Duluth City Council Votes To Repeal Dancing Ban
You probably did it and didn't even know you were breaking the law. A nearly one-hundred year old city ordinance was recently repealed by vote of the Duluth City Council and you have the COVID-19 Pandemic to thank.
At the start of the COVID-19 Pandemic, staffers in the City Clerks office started looking through ordinances as they applied to liquor-serving establishments. The aim was to streamline "regulations as they were impacting establishments" that were struggling to stay open faced with the realities of a shut-down world.
One of the ordinances that glaringly stuck out like a sore thumb was one that required liquor-serving establishments within the Duluth city limits to obtain a special permit (a license) to allow dancing. Without the permit, those businesses would be breaking the law and those patrons who were dancing in them would be on the hook for breaking the law as well.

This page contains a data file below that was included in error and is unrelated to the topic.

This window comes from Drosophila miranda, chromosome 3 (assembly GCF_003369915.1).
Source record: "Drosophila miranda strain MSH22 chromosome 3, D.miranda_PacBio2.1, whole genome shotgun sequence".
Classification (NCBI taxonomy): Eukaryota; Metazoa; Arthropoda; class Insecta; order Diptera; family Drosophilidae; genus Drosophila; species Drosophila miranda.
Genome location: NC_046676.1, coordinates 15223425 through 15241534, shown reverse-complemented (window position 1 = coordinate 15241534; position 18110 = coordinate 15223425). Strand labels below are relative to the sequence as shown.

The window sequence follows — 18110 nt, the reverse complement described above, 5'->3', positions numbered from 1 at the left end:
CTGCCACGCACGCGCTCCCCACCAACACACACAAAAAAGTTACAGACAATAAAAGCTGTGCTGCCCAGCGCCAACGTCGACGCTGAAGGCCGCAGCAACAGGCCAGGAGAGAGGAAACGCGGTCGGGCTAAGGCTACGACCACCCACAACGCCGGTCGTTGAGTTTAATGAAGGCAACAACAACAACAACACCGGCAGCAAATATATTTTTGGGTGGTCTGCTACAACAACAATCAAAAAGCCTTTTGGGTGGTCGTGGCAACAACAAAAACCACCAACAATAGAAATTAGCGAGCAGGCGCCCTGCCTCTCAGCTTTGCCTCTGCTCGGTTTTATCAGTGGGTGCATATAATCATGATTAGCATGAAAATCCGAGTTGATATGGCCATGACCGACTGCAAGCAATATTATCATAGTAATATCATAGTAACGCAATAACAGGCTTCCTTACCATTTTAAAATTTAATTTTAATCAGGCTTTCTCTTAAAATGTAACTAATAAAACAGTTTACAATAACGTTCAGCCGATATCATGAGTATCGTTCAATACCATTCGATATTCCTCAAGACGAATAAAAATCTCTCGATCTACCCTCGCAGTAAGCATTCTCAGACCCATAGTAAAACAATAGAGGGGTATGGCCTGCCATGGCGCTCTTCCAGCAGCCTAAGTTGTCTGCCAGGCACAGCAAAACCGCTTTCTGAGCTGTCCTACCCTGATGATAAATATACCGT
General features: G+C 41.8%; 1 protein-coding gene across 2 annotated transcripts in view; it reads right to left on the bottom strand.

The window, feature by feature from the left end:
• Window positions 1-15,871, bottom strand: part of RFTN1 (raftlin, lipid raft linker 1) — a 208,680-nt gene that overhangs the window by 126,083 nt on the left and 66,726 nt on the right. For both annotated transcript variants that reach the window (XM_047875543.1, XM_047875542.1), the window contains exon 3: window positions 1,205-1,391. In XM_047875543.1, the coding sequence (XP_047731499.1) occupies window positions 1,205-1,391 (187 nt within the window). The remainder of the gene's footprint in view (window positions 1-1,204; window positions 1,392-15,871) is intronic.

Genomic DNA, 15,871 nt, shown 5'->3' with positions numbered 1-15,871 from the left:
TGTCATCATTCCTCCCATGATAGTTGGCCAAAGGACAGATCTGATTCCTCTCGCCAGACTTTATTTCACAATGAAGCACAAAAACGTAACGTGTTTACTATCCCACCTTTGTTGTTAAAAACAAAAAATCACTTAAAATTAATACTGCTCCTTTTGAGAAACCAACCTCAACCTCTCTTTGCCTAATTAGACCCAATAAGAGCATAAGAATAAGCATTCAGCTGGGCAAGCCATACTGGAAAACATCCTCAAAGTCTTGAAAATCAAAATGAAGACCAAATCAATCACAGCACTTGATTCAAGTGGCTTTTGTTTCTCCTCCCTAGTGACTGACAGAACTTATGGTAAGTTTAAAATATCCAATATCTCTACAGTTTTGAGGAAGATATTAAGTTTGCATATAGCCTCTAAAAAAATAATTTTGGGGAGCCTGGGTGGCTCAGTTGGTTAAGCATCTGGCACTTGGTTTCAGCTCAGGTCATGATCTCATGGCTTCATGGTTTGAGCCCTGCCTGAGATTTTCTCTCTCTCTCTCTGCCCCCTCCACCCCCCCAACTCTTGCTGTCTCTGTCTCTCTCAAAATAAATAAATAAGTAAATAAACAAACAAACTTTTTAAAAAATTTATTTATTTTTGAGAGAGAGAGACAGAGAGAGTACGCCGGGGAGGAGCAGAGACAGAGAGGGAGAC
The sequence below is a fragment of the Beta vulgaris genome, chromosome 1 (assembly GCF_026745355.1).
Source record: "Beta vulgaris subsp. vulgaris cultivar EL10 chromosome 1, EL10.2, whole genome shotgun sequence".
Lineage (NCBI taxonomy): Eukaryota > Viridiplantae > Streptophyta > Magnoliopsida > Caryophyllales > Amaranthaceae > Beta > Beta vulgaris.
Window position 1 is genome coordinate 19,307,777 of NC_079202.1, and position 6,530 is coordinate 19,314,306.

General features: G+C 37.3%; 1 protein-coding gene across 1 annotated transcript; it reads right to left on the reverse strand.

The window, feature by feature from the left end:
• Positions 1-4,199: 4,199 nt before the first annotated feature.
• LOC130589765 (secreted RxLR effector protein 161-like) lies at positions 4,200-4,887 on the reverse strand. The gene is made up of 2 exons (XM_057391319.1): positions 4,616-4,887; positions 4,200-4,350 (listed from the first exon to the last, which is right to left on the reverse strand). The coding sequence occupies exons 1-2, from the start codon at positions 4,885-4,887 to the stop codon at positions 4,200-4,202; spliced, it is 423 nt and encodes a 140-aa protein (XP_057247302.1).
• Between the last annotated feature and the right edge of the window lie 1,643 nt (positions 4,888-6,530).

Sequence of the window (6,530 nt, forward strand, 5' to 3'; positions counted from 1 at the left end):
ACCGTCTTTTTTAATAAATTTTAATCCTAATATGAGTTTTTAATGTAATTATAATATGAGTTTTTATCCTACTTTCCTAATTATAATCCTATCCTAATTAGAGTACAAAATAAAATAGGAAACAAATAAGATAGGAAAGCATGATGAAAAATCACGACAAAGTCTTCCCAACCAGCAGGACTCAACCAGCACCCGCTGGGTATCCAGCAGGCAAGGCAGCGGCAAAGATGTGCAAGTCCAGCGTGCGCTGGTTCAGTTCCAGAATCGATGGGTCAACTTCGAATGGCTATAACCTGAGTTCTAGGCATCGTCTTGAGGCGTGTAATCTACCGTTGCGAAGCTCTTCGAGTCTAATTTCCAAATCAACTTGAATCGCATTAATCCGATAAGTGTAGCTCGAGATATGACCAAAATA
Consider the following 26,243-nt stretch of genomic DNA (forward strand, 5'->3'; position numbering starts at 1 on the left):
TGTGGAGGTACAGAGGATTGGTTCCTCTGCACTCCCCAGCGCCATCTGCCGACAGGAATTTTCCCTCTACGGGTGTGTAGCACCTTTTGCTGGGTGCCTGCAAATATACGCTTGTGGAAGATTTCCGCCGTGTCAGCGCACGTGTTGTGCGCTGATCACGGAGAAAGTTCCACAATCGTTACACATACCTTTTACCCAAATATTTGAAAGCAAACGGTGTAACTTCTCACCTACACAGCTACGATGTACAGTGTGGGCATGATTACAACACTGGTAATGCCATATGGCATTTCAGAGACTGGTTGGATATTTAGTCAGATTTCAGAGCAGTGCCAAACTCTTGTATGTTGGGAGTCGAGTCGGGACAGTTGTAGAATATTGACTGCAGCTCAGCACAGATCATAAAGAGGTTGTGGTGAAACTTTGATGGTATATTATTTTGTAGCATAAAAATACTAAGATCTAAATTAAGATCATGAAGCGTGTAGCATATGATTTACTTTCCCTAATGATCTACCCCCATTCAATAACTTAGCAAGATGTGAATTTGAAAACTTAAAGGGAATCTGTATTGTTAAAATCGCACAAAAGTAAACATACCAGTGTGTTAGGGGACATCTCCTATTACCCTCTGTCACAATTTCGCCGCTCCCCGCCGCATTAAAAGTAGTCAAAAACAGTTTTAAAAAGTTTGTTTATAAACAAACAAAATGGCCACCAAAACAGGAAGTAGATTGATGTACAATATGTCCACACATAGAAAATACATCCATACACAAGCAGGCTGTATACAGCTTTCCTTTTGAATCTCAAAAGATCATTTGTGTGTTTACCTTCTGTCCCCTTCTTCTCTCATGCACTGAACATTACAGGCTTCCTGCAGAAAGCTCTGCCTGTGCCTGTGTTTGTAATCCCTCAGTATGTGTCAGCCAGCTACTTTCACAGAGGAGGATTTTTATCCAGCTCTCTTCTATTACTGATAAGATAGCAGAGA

The origins of the ordinance came from the Prohibition era. It was first put into law back in 1925 and was subsequently allowed to stay on the books with a 1959 revision. Enforcement since, though has been almost non-existent. Duluth City Clerk Chelsea Helmer shared that "there is no record of a dancing violation in recent history, although dancing establishments have been given licenses."
Duluth City Councilor Roz Randorf helped champion the change by introducing the amendment for the repeal for a vote. Prior to taking up the issue at the city council level, the city did have a dialog with the Duluth Police Department for their input.